How do you teach ESL one-to-one?

Before looking at the specifics of how to go about teaching a one-to-one lesson, we need to be aware of some procedures that you should go through, before making any plans about teaching.

The first thing you must do is find out what level your student is at. This is done by using a level test.

A level test is typically verbal initially to give a general impression of the student's level. ESL levels are often on a five point scale from the lowest level to the highest indicated by the following names:

  • Level 1 Starter
  • Level 2 Elementary
  • Level 3 Pre-Intermediate
  • Level 4 Intermediate
  • Level 5 Upper Intermediate

A simple level test might be a conversation style, asking a series of questions which are grammatically more and more complicated as you go through, to indicate where the student begins to have difficulty and therefore the level they are at.

Having completed the level test the next requirement is a needs analysis.

As the name implies, this is to find out what the student needs to learn English for. This will vary depending on the student. For example, a young student may wish to improve their general English skills, an older student may be learning English for an external exam such as IELTS, and an adult may require some level of English skill for their job.

The information gained from a needs analysis will determine what and how you teach.

One extremely important aspect is to learn something about them. It is very important to have some background knowledge of each individual student. Knowing something about their background and experiences, what hobbies they have and what they like to do, can be an enormous advantage when you are planning lessons. With this knowledge you will be able to 'individualize' your lesson plans to suit them and their interests.

Also read: Is it easier to teach English to children or adults?

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Teaching one-to-one


Teaching one-to-one

There are going to be some obvious differences when teaching one-to-one when compared to teaching a group, both for you as the teacher and for the student. The most obvious is that there will be no peer interaction during the class, including doing activities. All attention will be on the individual student throughout the whole lesson and whereas in a normal class setting we would recommend that you do not involve yourself in activities, here you probably will have no choice but to do so.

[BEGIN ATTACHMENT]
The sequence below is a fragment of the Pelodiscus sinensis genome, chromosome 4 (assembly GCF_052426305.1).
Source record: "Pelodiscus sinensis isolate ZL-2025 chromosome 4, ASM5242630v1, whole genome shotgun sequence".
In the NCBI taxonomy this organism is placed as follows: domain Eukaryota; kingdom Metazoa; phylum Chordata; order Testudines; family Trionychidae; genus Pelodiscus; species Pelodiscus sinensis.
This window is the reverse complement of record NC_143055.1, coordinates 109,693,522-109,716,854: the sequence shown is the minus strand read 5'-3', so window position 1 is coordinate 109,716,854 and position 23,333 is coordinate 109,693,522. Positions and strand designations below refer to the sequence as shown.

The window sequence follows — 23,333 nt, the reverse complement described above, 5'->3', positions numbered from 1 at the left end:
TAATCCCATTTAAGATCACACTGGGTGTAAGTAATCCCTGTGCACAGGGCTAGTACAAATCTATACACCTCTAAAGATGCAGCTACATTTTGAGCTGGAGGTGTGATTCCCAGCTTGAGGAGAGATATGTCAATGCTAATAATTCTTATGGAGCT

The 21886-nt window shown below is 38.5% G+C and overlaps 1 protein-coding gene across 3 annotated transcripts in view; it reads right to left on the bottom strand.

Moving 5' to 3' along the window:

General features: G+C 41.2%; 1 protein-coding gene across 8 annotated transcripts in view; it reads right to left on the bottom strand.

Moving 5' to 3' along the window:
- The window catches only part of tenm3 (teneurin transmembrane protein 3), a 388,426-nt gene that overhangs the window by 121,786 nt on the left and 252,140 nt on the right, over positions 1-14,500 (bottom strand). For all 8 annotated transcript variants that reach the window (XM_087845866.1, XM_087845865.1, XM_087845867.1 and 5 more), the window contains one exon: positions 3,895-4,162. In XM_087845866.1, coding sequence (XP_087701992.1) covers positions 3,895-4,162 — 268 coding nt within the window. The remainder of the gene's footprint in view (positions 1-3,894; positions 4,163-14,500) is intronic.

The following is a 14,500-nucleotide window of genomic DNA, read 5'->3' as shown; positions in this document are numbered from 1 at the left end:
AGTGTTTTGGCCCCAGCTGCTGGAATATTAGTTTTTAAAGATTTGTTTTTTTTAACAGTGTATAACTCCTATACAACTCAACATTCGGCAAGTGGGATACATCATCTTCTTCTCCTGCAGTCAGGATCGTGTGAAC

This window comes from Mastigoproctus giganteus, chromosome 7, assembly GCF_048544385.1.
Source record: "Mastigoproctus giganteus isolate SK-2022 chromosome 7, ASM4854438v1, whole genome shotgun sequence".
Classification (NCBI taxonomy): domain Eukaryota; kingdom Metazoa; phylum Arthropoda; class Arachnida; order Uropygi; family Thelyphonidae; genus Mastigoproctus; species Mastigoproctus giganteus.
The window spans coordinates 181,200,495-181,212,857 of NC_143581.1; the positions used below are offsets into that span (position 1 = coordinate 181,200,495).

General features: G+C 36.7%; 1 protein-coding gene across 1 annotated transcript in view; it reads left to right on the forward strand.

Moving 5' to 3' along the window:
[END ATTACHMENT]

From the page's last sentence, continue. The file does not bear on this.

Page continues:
Each of these points will necessarily need to be taken into consideration when planning the lesson. Some of the major considerations are outlined below.


As mentioned the structure of your lesson will change from that of a group class. If in a normal group setting you were going to elicit information from 20 students, you are now going to have to try and do this with your single student. You will need strategies to help them out here.

  • If an activity would have been done as pairwork, you will need to be the pair partner, making sure you do not take up too much talking time from the student.
  • Activities such as mill drills and surveys will not be possible in a one-to-one situation so these will need to be adapted in some way for a single student.
  • Something that can help the student and help you bring down your teacher talk time is to be as visual as possible. Avoid lengthy descriptions and explanations and draw diagrams and charts as often as possible to help describe concepts and grammatical features.
  • By using information gained about the student you can help maintain their motivation throughout individual lessons and a series of lessons by individualizing the lesson content to their needs and their interests.

Also read: Where can I get free ESL lesson plans?